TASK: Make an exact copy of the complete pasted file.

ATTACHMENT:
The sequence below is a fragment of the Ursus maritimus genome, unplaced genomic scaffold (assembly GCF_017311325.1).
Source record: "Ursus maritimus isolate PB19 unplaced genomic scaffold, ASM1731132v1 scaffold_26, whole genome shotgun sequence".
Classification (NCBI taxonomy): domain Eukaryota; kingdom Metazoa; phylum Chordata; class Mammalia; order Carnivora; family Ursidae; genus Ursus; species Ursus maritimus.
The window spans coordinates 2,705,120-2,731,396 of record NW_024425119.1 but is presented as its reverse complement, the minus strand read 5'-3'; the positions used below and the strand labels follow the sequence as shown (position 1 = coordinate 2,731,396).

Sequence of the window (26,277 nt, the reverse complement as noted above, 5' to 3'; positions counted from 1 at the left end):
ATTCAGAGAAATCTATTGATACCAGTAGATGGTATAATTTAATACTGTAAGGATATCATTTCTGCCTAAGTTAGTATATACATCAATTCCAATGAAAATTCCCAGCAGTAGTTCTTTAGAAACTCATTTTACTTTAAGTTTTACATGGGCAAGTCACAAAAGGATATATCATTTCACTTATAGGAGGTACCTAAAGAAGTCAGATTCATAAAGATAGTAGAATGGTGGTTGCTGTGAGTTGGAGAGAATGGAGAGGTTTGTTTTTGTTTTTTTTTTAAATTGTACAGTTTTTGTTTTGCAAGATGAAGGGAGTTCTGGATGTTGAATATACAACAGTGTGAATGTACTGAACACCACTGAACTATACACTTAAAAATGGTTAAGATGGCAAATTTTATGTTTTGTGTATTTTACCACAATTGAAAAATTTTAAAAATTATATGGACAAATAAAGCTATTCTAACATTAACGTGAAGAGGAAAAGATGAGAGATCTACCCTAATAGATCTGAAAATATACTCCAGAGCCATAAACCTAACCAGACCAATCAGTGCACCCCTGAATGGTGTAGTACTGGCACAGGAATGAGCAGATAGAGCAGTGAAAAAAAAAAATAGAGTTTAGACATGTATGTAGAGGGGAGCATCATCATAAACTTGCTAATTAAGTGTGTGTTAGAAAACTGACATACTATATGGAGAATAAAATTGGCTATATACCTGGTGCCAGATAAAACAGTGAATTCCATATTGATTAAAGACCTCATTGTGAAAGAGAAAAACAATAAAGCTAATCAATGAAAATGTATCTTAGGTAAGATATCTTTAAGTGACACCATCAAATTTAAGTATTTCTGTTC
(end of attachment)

The sequence below is a fragment of the Ursus maritimus genome, unplaced genomic scaffold (assembly GCF_017311325.1).
Source record: "Ursus maritimus isolate PB19 unplaced genomic scaffold, ASM1731132v1 scaffold_26, whole genome shotgun sequence".
Classification (NCBI taxonomy): domain Eukaryota; kingdom Metazoa; phylum Chordata; class Mammalia; order Carnivora; family Ursidae; genus Ursus; species Ursus maritimus.
The window spans coordinates 2,705,120-2,731,396 of record NW_024425119.1 but is presented as its reverse complement, the minus strand read 5'-3'; the positions used below and the strand labels follow the sequence as shown (position 1 = coordinate 2,731,396).

Sequence of the window (26,277 nt, the reverse complement as noted above, 5' to 3'; positions counted from 1 at the left end):
ATTCAGAGAAATCTATTGATACCAGTAGATGGTATAATTTAATACTGTAAGGATATCATTTCTGCCTAAGTTAGTATATACATCAATTCCAATGAAAATTCCCAGCAGTAGTTCTTTAGAAACTCATTTTACTTTAAGTTTTACATGGGCAAGTCACAAAAGGATATATCATTTCACTTATAGGAGGTACCTAAAGAAGTCAGATTCATAAAGATAGTAGAATGGTGGTTGCTGTGAGTTGGAGAGAATGGAGAGGTTTGTTTTTGTTTTTTTTTTAAATTGTACAGTTTTTGTTTTGCAAGATGAAGGGAGTTCTGGATGTTGAATATACAACAGTGTGAATGTACTGAACACCACTGAACTATACACTTAAAAATGGTTAAGATGGCAAATTTTATGTTTTGTGTATTTTACCACAATTGAAAAATTTTAAAAATTATATGGACAAATAAAGCTATTCTAACATTAACGTGAAGAGGAAAAGATGAGAGATCTACCCTAATAGATCTGAAAATATACTCCAGAGCCATAAACCTAACCAGACCAATCAGTGCACCCCTGAATGGTGTAGTACTGGCACAGGAATGAGCAGATAGAGCAGTGAAAAAAAAAAATAGAGTTTAGACATGTATGTAGAGGGGAGCATCATCATAAACTTGCTAATTAAGTGTGTGTTAGAAAACTGACATACTATATGGAGAATAAAATTGGCTATATACCTGGTGCCAGATAAAACAGTGAATTCCATATTGATTAAAGACCTCATTGTGAAAGAGAAAAACAATAAAGCTAATCAATGAAAATGTATCTTAGGTAAGATATCTTTAAGTGACACCATCAAATTTAAGTATTTCTGTTC